"Empire," last year's chart-topping, paradigm-shifting, prime-time, hip-hop soap opera success, returns for its second season Wednesday on Fox.
If it earned only one major Emmy nomination — the one it most deserved, for Taraji P. Henson's portrayal of Cookie Lyon, the formerly incarcerated wife of presently incarcerated music mogul Lucious Lyon (Terrence Howard) — it occupied the public conversation and media interest in the way that broadcast-network dramas rarely do now. It was the No. 1 broadcast series, with a hit soundtrack album for related good measure, and demonstrated that a series in which nearly every major character is a person of color can cut across demographics and kill in the ratings.
The beauty of "Empire," built-in from the beginning, and what makes it so widely appealing, is that it is total pulp in a really nice binding: "Dynasty" played as "King Lear." It's aggressively melodramatic, but in a way that doesn't insult the intelligence — it is outlandish, but not ridiculous, and not the sort of series you would need to qualify as a guilty pleasure. It's solidly made to be exactly what it is.
FULL COVERAGE: All things 'Empire'
"Lear" was specifically on Danny Strong's mind when he pitched "Empire" to co-creator Lee Daniels. (And the series still borrows titles from the text of Shakespeare plays.) But Cookie and Lucious are less Shakespearean figures than they are Olympian — a wrangling Zeus and Hera who share children and jockey for power and whose arguments manifest as fires and floods and earthquakes in the precincts below.
The current season picks up three months after the last, with Lucious in jail without bail, charged with the murder of a troublesome old associate, retainer and friend. (Well, he did it, after all.) Jail, of course, is a place where, being who he is, he has some power — a power that will be tested with the arrival of an old rival (Chris Rock) on the cellblock. (The diagnosis of rapidly advancing ALS, also known as Lou Gehrig's disease, that began the series and started Lucious thinking about his legacy and sons has been conveniently revised to the less grave myasthenia gravis — the show can go on.)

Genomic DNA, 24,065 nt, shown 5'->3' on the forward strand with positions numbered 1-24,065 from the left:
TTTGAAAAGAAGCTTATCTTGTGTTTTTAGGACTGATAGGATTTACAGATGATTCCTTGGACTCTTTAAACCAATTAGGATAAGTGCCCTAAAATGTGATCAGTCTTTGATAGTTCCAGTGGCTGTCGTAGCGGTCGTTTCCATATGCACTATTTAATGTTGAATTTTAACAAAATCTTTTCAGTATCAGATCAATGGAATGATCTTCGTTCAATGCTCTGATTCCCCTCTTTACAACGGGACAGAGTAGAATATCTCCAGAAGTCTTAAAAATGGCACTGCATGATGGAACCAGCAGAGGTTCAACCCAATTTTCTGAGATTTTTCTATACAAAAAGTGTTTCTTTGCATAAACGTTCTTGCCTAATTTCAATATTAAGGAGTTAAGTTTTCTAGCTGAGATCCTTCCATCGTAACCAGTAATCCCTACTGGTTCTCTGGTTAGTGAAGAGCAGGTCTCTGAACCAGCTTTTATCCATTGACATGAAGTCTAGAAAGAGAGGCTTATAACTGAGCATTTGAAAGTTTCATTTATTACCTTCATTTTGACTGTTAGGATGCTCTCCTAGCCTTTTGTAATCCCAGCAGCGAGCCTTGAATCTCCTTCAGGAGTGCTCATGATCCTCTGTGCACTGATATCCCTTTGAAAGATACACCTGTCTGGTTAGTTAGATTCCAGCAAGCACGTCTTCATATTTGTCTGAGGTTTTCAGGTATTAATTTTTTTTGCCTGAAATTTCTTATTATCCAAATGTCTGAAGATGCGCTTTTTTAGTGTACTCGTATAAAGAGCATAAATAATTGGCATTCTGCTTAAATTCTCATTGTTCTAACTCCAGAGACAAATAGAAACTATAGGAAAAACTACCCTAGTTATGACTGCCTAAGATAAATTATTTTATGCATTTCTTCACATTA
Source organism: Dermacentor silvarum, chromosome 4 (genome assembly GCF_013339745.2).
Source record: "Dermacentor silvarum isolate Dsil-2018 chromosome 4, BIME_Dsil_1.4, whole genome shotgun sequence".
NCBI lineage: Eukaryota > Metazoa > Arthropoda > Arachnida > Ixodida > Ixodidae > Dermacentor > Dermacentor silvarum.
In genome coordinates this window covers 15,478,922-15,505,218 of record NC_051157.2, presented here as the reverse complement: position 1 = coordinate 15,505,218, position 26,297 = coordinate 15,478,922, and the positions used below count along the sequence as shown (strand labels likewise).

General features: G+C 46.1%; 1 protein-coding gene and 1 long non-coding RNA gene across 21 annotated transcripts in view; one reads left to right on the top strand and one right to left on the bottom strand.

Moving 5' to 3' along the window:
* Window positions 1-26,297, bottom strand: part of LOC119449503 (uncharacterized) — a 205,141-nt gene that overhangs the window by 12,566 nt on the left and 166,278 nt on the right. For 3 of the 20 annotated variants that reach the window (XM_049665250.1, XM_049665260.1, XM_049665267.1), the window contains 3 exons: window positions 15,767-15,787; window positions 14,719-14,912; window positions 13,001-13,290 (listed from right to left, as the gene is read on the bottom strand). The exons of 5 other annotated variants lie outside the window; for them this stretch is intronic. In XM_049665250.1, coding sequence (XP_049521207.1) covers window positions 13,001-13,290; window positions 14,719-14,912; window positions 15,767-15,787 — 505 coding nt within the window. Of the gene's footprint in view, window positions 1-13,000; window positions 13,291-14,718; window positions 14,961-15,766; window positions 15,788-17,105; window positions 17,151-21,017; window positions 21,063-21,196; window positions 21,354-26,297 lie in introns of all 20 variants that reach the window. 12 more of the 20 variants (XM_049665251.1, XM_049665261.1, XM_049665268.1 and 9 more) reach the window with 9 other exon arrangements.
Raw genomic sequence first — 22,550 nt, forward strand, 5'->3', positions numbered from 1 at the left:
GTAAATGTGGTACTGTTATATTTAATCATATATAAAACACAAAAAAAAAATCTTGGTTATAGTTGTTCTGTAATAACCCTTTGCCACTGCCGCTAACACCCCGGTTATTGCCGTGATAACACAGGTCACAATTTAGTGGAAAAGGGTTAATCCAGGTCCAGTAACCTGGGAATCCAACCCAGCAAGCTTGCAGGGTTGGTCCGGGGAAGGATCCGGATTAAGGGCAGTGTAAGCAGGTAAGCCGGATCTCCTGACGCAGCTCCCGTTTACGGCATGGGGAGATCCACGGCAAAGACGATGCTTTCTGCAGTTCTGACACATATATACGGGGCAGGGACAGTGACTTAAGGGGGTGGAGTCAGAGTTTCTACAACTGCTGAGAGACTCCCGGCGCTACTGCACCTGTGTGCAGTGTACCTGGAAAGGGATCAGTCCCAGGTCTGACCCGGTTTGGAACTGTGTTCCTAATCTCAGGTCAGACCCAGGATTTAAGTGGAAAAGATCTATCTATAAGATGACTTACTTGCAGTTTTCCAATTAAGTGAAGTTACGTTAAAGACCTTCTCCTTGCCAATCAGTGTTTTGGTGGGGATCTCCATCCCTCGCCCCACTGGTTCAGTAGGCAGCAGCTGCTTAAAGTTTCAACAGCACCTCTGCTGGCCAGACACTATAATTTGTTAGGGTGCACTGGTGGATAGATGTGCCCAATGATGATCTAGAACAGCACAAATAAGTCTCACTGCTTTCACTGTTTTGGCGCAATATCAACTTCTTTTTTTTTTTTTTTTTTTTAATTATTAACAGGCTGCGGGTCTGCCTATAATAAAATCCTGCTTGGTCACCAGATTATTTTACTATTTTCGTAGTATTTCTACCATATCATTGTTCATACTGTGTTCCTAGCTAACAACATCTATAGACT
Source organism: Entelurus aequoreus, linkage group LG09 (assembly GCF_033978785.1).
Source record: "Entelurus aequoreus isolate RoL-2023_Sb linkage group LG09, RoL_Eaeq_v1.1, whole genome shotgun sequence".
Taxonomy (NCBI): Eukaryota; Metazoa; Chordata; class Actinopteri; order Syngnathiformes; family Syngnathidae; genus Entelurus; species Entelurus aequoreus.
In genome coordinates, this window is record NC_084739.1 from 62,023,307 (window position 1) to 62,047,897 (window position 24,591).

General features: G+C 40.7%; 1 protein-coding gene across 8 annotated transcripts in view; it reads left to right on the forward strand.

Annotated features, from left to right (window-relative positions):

Cookie, meanwhile, with the support of rapping son Hakeem (Bryshere Y. Gray) and business-school son Andre (Trai Byers), is also trying to gain control of the label with an infusion of outside cash. (Marisa Tomei guest stars as the outside infuser.) Singing son Jamal (Jussie Smollett), whose homosexuality drove a wedge between them in Season 1, is currently aligned with his father.
If you can't keep track of who's siding with whom at any moment, who's in, who's out, who's up, who's down, it hardly matters because it's going to change by the end of the hour, anyway.
But for all the switchback plotting, the sudden revelations that bring some earlier plot or plotline to naught, the show never feels too obviously manipulative or out of control. This is in part because of the restrained way it's shot and acted; things get crazy for the space of a musical number, or a nervous breakdown, but mostly it purrs, even when violence is near.
There is good work up and down the cast (the smaller roles do much to set the tone, and to relieve the tension), but it remains Henson's show in the end, both on the page and in the performing. In the battle for control of the corporate kingdom, Cookie remains the underdog, the one who has to live by her wits.
She is never not thinking — nor is Henson. It's the sort of role that would have gone to Bette Davis or Barbara Stanwyck in Hollywood's golden age, when Henson would have had her choice only of the sort of roles that would have gone to Butterfly McQueen or Hattie McDaniel.
For all her fabulousness, there is no camp in what she does, in a role that could very easily go over the top and stay there. Whatever else happens around her, however much the action wanders over to Lucious or to her now-competitive, now-cooperative sons, everything is most interesting as it relates to Cookie, because Henson makes her so vivid, so funny, so formidable, and so touching, and it's a delight to watch her work.
There's nothing on television more exciting.
When: 9 p.m. Wednesday
Rating: TV-14-L (may be unsuitable for children under the age of 14, with an advisory for coarse language)